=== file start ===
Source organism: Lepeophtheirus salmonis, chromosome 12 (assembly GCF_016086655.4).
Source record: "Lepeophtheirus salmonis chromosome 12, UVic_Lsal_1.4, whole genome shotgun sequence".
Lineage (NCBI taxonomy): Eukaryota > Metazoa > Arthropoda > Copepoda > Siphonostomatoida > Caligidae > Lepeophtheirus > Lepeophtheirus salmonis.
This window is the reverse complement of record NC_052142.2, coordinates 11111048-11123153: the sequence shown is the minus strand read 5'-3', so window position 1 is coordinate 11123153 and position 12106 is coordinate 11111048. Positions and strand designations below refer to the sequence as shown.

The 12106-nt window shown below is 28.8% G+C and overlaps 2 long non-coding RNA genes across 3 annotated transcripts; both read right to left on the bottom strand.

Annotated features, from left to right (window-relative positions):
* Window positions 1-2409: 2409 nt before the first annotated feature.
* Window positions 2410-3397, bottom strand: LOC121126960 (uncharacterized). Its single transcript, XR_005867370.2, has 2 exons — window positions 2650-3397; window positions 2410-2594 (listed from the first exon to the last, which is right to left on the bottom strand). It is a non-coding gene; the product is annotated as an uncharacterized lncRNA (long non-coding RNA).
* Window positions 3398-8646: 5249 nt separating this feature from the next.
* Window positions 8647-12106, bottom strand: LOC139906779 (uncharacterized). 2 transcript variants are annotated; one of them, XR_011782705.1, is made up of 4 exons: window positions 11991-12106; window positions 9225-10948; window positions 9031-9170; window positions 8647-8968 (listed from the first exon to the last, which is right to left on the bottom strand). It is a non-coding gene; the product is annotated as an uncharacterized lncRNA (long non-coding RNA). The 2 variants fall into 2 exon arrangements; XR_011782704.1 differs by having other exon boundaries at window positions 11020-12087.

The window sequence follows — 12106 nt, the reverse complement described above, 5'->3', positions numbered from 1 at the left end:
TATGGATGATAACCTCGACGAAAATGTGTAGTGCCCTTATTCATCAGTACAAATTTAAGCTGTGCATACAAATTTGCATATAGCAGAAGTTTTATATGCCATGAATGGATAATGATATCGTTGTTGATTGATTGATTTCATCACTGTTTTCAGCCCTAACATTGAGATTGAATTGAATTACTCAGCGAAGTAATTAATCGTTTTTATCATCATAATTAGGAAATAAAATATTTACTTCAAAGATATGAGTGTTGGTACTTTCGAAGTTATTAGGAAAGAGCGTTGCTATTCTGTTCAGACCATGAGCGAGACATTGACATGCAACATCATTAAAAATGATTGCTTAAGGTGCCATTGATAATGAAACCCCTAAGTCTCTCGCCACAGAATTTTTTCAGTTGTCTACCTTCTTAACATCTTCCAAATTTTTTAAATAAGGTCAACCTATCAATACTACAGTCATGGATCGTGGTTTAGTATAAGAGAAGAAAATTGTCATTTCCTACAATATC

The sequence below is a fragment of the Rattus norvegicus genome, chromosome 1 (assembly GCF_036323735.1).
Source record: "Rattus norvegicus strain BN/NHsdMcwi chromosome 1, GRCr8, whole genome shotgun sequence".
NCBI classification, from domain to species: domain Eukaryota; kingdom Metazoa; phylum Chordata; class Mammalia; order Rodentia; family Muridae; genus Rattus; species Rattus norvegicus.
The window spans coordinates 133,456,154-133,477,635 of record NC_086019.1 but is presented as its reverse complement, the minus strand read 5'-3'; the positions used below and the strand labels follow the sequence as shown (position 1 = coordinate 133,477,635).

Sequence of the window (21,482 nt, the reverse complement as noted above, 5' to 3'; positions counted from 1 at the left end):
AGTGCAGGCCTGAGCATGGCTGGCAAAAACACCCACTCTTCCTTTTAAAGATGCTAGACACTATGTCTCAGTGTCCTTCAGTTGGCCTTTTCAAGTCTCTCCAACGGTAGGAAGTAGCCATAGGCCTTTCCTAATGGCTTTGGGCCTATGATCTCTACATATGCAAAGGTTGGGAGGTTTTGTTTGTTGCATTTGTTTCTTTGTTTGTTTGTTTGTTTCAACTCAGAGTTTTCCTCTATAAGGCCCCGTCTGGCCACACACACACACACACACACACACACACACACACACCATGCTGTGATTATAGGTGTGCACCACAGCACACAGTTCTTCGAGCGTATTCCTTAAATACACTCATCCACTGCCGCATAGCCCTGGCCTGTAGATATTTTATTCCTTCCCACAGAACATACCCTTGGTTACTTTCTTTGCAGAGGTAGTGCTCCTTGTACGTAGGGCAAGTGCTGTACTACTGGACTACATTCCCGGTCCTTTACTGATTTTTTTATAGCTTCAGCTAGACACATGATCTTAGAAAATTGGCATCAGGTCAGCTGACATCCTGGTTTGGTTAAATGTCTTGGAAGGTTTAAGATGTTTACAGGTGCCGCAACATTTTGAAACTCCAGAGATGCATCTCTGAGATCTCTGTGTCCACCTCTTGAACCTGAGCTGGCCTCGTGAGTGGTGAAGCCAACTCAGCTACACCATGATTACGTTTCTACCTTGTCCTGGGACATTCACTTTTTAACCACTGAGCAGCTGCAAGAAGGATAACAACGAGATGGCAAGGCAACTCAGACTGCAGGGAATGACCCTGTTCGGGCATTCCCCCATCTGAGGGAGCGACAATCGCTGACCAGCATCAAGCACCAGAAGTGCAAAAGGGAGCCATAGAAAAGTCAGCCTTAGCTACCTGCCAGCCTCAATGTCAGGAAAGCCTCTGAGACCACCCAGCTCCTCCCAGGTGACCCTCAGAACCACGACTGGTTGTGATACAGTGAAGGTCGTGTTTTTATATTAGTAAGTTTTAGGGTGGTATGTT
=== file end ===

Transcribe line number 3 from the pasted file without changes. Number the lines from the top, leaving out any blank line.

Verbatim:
Lineage (NCBI taxonomy): Eukaryota > Metazoa > Arthropoda > Copepoda > Siphonostomatoida > Caligidae > Lepeophtheirus > Lepeophtheirus salmonis.